It’s not important to give children free reign of all that’s before them. But to shape them into moral, intelligent human beings who will have to live every day in the sort of world we live in, it is important to guide. Think of the best literary parents, even adoptive ones, and note the careful balance of self-discovery and protection they provided their children. And when those parents went away, the children were prepared with love, confidence, and understanding. They could look toward all the darkness in the world and hold onto the small amount of good their parents had fostered within them.

Too many people worry about what their children will get their hands on because information is as much an implement of “power” as it is a means of destruction. And too many people would let their children explore the wild on their own, without any safe retreat.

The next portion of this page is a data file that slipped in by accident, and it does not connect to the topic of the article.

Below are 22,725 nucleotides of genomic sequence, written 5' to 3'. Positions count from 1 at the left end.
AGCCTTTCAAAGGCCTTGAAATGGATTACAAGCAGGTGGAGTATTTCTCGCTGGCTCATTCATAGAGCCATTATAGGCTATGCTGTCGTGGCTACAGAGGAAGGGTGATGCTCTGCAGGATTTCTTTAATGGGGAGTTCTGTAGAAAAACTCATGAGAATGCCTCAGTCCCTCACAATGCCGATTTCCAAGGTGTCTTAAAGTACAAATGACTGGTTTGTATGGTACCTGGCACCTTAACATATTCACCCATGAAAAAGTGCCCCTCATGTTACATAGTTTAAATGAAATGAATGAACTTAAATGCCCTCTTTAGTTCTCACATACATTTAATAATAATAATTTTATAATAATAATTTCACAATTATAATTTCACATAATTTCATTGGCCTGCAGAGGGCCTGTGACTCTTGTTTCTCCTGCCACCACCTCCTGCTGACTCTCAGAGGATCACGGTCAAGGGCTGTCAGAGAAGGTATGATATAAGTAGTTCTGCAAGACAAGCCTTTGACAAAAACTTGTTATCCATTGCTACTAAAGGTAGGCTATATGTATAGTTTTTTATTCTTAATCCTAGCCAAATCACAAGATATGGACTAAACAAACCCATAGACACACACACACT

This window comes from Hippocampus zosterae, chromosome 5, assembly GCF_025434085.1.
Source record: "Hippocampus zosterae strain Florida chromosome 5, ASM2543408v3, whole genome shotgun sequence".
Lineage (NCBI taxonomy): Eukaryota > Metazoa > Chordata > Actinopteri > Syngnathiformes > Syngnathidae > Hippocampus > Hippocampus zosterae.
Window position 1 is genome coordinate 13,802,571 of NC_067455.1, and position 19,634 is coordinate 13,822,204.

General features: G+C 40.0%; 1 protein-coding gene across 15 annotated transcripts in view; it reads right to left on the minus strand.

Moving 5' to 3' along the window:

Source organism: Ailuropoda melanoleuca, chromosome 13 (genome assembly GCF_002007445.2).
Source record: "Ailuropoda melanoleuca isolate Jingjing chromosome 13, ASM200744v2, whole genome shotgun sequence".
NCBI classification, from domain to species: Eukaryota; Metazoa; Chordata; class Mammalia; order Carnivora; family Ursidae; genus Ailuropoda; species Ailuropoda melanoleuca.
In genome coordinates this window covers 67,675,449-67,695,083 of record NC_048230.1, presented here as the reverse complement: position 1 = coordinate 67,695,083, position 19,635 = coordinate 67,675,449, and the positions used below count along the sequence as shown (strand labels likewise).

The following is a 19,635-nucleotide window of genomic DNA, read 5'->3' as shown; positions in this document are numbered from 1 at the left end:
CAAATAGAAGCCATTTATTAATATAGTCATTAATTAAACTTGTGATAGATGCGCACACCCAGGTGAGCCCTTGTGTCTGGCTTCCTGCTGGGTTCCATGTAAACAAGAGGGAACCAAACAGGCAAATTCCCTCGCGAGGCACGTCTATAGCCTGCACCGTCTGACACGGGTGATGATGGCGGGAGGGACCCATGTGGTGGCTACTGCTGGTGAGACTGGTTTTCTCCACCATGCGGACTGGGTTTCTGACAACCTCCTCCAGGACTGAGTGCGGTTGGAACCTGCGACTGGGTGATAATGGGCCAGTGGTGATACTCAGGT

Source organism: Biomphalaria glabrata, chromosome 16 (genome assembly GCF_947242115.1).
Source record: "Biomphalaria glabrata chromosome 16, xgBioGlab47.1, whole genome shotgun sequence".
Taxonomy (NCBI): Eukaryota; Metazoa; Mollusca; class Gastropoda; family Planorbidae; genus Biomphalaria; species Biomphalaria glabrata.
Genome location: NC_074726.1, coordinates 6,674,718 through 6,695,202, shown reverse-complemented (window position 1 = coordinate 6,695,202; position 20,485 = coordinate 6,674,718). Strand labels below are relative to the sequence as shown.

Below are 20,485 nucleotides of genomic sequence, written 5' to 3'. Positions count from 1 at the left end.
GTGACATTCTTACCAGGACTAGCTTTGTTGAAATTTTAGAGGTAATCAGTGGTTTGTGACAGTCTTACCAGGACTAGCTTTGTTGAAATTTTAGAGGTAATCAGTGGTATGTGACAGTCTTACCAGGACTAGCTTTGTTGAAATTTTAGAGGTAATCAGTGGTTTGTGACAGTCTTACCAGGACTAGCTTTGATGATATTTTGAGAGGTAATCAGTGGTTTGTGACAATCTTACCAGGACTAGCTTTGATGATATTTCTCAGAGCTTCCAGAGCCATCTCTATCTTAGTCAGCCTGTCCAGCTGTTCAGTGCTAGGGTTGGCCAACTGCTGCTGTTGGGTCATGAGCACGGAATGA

What are your thoughts on what we should and shouldn’t grant children access to? When is it okay, and when is it not?

Why Cabin in the Woods wasn’t scary

Okay, so this post has only a little bit to do with books. Right now I’m reading a collection that examines the accomplished career of Joss Whedon—you know him as the creator of Buffy the Vampire Slayer, Angel, Firefly, and Dollhouse, to name a handful. Shortly after I received the book, I went to see The Cabin in the Woods, a horror movie co-written by Whedon and Drew Goddard, who contributed to some of Whedon’s work in the past.